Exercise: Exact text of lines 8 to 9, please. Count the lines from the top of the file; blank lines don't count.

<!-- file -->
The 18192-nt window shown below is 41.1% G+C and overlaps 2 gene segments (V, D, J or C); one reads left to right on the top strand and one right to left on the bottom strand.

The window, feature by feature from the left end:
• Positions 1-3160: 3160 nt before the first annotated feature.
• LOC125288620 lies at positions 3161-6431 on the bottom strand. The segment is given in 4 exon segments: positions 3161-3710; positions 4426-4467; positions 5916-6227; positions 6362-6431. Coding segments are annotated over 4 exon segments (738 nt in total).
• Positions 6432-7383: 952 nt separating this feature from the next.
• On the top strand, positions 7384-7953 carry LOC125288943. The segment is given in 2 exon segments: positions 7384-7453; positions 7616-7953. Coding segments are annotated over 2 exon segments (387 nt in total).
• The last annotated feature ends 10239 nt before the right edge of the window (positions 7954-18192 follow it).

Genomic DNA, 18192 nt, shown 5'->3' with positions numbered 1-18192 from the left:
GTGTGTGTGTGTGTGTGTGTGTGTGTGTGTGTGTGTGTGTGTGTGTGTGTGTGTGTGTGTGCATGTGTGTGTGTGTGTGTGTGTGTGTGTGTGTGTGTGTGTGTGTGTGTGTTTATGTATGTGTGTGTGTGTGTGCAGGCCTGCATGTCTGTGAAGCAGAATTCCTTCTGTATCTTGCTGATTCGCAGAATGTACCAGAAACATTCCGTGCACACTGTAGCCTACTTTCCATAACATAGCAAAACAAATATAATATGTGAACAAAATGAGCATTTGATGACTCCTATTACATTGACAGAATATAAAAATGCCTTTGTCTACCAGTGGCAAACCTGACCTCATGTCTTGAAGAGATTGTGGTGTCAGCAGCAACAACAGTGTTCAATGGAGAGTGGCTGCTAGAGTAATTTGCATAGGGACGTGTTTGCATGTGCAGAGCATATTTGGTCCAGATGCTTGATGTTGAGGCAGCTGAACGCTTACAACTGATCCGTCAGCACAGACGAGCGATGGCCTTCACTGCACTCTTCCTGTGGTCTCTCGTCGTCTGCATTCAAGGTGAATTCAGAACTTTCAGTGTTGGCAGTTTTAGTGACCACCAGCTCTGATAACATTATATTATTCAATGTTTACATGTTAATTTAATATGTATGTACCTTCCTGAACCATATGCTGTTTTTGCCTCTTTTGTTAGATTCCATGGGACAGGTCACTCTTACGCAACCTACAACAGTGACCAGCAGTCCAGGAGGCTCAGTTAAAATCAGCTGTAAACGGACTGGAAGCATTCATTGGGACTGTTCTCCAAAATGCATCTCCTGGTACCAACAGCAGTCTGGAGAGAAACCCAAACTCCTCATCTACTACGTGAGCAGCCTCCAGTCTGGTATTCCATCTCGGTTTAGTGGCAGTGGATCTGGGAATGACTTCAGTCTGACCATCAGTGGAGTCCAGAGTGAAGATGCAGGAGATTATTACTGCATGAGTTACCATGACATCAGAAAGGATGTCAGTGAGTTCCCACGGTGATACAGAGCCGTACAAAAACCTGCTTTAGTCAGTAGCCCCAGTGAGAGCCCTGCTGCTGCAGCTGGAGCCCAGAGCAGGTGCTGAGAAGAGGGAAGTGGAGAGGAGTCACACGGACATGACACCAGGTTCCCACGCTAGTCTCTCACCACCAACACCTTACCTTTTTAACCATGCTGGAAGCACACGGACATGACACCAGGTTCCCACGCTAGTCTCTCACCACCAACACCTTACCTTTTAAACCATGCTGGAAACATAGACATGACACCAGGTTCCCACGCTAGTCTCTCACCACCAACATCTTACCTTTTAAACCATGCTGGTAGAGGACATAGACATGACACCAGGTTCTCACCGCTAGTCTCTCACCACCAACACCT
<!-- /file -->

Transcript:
Genomic DNA, 18192 nt, shown 5'->3' with positions numbered 1-18192 from the left:
GTGTGTGTGTGTGTGTGTGTGTGTGTGTGTGTGTGTGTGTGTGTGTGTGTGTGTGTGTGTGCATGTGTGTGTGTGTGTGTGTGTGTGTGTGTGTGTGTGTGTGTGTGTGTGTTTATGTATGTGTGTGTGTGTGTGCAGGCCTGCATGTCTGTGAAGCAGAATTCCTTCTGTATCTTGCTGATTCGCAGAATGTACCAGAAACATTCCGTGCACACTGTAGCCTACTTTCCATAACATAGCAAAACAAATATAATATGTGAACAAAATGAGCATTTGATGACTCCTATTACATTGACAGAATATAAAAATGCCTTTGTCTACCAGTGGCAAACCTGACCTCATGTCTTGAAGAGATTGTGGTGTCAGCAGCAACAACAGTGTTCAATGGAGAGTGGCTGCTAGAGTAATTTGCATAGGGACGTGTTTGCATGTGCAGAGCATATTTGGTCCAGATGCTTGATGTTGAGGCAGCTGAACGCTTACAACTGATCCGTCAGCACAGACGAGCGATGGCCTTCACTGCACTCTTCCTGTGGTCTCTCGTCGTCTGCATTCAAGGTGAATTCAGAACTTTCAGTGTTGGCAGTTTTAGTGACCACCAGCTCTGATAACATTATATTATTCAATGTTTACATGTTAATTTAATATGTATGTACCTTCCTGAACCATATGCTGTTTTTGCCTCTTTTGTTAGATTCCATGGGACAGGTCACTCTTACGCAACCTACAACAGTGACCAGCAGTCCAGGAGGCTCAGTTAAAATCAGCTGTAAACGGACTGGAAGCATTCATTGGGACTGTTCTCCAAAATGCATCTCCTGGTACCAACAGCAGTCTGGAGAGAAACCCAAACTCCTCATCTACTACGTGAGCAGCCTCCAGTCTGGTATTCCATCTCGGTTTAGTGGCAGTGGATCTGGGAATGACTTCAGTCTGACCATCAGTGGAGTCCAGAGTGAAGATGCAGGAGATTATTACTGCATGAGTTACCATGACATCAGAAAGGATGTCAGTGAGTTCCCACGGTGATACAGAGCCGTACAAAAACCTGCTTTAGTCAGTAGCCCCAGTGAGAGCCCTGCTGCTGCAGCTGGAGCCCAGAGCAGGTGCTGAGAAGAGGGAAGTGGAGAGGAGTCACACGGACATGACACCAGGTTCCCACGCTAGTCTCTCACCACCAACACCTTACCTTTTTAACCATGCTGGAAGCACACGGACATGACACCAGGTTCCCACGCTAGTCTCTCACCACCAACACCTTACCTTTTAAACCATGCTGGAAACATAGACATGACACCAGGTTCCCACGCTAGTCTCTCACCACCAACATCTTACCTTTTAAACCATGCTGGTAGAGGACATAGACATGACACCAGGTTCTCACCGCTAGTCTCTCACCACCAACACCT